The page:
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April 1, 2019 | By

AI IRL Podcast Episode 13: The Three People You Need to Have on Your Chatbot Development Team


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Brian Bagdasarian is the Senior Manager of Digital Engagement & Conversational Marketing Strategy here at LogMeIn. This is actually a role that didn’t exist before he joined the team, but we’re so excited to see the innovation he’s spearheading.  His role now exists to develop the conversational or digital engagement experience for each of our product families.

On the latest episode of AI: In Real Life, I sat down with Brian to talk about his new role as well as tips for building a chatbot development team.

When Brian thought about what he wanted to spend his time doing the next couple years at LogMeIn, there was one clear answer. He really wanted to change the way a business does business. And that’s exactly what he’s doing today.

Brian is changing the way people interact with the LogMeIn family of products as a business while driving the idea of building one-to-one relationships. He wants every customer to feel like they can use and interact with any of the products and get the answers they need, learn what they need to learn and get help making decisions.

That’s a big difference from how the majority of businesses think about chatbots today.

Because we want to do so much more with our chatbots than just help someone reset their password. That’s why Brian’s creating frontend sales and marketing chatbots that are not just going to allow you to schedule a meeting with a sales rep. But one that will help you figure out which product is the best fit for you, what kind of plan you should be on and why and how to use the features in each tool.

That’s right, all of that is in the chatbot.

His goal is very simple: make it simpler to start using the product and becoming a customer.

Building a Strong Chatbot Development Team

Brian’s role is one of a strategist, technologist, copywriter, and a few other things. That alone is a lot of different things for one person to be. That’s why he’s building a team of dedicated conversational designers, analysts and implementation specialists.

Conversational Designers

When Brian first used the term conversational designer, no one had ever heard of that role. Nowadays, he sees it on job postings, which is pretty cool to see.

A conversational designer is not a copywriter or content creator. These are people who are able to craft conversational narratives where the entire customer journey is fleshed out before they ever start building the chatbot. In other words, they design the conversation first. They work alongside with product marketing, customer support, technical, marketing automation, and more. They work together as a cross functional team to create substantial conversational model.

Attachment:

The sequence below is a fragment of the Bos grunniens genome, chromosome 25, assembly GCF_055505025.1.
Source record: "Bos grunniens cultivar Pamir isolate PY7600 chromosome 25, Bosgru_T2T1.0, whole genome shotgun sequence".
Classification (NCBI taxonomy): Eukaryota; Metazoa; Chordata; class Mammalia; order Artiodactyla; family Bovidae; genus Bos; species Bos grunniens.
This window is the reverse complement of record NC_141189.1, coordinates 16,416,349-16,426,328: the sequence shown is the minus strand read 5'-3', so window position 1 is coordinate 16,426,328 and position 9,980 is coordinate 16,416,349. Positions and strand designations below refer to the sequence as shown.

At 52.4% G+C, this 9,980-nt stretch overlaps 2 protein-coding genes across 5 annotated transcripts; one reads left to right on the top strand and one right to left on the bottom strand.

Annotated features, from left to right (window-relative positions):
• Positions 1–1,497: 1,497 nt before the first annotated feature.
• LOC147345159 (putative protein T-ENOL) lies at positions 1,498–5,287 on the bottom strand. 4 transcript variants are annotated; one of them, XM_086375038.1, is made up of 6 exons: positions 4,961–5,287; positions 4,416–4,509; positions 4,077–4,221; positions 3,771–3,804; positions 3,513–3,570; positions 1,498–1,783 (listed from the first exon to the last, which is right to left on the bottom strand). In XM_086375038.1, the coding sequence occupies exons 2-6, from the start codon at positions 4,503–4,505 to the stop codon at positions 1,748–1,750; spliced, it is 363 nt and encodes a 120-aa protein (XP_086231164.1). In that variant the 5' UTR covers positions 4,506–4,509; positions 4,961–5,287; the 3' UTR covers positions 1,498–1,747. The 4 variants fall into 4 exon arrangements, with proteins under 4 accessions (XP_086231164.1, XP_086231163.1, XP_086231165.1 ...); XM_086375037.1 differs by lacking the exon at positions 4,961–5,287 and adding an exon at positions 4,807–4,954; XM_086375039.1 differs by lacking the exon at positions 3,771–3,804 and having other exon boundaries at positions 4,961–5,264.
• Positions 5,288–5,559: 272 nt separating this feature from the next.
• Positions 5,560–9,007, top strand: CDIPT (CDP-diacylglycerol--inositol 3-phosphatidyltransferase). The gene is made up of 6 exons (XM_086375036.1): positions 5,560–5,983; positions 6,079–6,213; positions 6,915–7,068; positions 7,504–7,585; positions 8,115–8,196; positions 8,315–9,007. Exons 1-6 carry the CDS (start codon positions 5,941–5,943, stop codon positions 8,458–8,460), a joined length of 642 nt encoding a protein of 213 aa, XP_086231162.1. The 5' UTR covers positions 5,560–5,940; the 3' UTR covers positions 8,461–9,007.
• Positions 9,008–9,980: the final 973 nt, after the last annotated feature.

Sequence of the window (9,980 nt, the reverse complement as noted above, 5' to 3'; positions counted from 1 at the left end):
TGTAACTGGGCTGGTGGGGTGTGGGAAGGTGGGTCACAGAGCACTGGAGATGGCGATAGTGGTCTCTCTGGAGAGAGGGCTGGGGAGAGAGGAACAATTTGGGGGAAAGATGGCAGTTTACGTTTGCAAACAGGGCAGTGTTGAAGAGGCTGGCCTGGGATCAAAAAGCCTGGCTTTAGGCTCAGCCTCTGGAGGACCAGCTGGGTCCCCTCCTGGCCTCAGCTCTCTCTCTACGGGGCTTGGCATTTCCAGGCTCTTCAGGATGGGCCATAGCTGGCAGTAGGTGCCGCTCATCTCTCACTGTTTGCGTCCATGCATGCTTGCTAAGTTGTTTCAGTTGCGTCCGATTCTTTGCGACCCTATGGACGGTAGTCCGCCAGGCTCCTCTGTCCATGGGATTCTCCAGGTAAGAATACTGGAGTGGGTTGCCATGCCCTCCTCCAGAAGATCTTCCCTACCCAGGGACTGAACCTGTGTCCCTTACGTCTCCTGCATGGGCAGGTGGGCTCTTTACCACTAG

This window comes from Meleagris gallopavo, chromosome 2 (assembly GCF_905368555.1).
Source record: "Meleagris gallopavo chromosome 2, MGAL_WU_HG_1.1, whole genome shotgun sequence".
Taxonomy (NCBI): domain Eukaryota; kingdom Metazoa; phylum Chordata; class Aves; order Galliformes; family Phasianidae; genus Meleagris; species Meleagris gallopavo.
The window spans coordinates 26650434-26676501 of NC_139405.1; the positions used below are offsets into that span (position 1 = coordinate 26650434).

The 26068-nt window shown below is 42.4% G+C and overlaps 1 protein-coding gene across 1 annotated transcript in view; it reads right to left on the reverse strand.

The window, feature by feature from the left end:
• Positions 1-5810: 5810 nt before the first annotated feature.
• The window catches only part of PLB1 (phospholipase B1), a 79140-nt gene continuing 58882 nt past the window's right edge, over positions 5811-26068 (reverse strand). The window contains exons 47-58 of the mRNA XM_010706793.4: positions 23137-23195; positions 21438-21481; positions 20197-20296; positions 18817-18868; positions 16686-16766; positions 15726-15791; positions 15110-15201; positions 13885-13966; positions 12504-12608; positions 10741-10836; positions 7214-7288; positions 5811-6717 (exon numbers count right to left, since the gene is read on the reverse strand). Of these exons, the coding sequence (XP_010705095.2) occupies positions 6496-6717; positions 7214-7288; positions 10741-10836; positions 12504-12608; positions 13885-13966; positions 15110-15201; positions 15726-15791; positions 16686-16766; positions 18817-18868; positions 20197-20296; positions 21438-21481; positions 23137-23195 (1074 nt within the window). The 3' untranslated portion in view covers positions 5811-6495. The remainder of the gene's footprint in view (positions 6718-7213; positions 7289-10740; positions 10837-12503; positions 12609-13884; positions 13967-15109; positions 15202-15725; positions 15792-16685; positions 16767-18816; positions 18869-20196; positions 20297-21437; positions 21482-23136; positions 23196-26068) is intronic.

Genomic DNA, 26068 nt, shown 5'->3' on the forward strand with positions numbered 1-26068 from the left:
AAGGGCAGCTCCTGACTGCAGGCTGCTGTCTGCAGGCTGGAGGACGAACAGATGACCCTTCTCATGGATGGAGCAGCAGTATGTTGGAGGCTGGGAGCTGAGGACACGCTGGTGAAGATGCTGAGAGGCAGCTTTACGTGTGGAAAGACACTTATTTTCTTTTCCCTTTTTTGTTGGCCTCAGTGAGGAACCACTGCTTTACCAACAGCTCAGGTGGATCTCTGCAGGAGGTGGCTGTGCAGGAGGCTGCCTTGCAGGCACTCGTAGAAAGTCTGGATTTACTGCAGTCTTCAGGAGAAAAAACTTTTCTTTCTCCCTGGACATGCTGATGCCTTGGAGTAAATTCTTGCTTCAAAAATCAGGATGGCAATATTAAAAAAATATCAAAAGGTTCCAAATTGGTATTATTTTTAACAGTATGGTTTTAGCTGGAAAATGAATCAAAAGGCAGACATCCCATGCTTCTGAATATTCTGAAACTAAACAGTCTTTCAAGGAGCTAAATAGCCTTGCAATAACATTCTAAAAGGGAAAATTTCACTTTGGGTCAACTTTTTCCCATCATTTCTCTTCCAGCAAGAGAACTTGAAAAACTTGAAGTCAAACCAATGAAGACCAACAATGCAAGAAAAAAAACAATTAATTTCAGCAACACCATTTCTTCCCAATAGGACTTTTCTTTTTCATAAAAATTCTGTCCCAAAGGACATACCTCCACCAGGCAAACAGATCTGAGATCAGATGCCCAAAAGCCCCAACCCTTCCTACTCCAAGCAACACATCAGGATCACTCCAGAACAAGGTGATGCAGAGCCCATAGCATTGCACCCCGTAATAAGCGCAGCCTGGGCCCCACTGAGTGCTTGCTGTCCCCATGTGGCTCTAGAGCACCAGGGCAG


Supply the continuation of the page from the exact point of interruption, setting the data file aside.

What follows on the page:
The important thing to remember about conversational design is that it’s outcome based, especially in the sales and marketing world. There should be a goal. If this person who we’ve never seen before comes to our home page and they start having a conversation with our chatbot, where do we want them to end up?

It’s like writing a write your own adventure story. All of the outcomes are already determined as possibilities but the person reading the story is able to choose where they want to go. And that’s a really key best practice.

So these designers decide the destinations and the paths that lead to each destination. They design the journey map. It’s about giving the illusion of free choice.

Conversational Analysts

The metrics of conversation are very different from the metrics of a website or sales process. So a conversational analysts has to be trained to specialize in both determining what the objectives and key results are and how to measure, rank and rate those to improve the experience.

Implementation Team

This is not a developer. This person is the point of connection for the entire team when they are actually rolling the product out. They would be the core that connects the team strategy and vision (Brian), design, analysis, and development.

The great things about this model is that it’s designed for experiments. It’s one that allows for repeatability but also allows you to make rapid moves towards tackling different use cases. How are you improving the chatbots in your business?

This post is based on an AI: In Real Life podcast with Brian Bagdasarian To hear this episode, and many more like it, you can subscribe to the podcast series here.

If you don’t use iTunes, you can use this link here.


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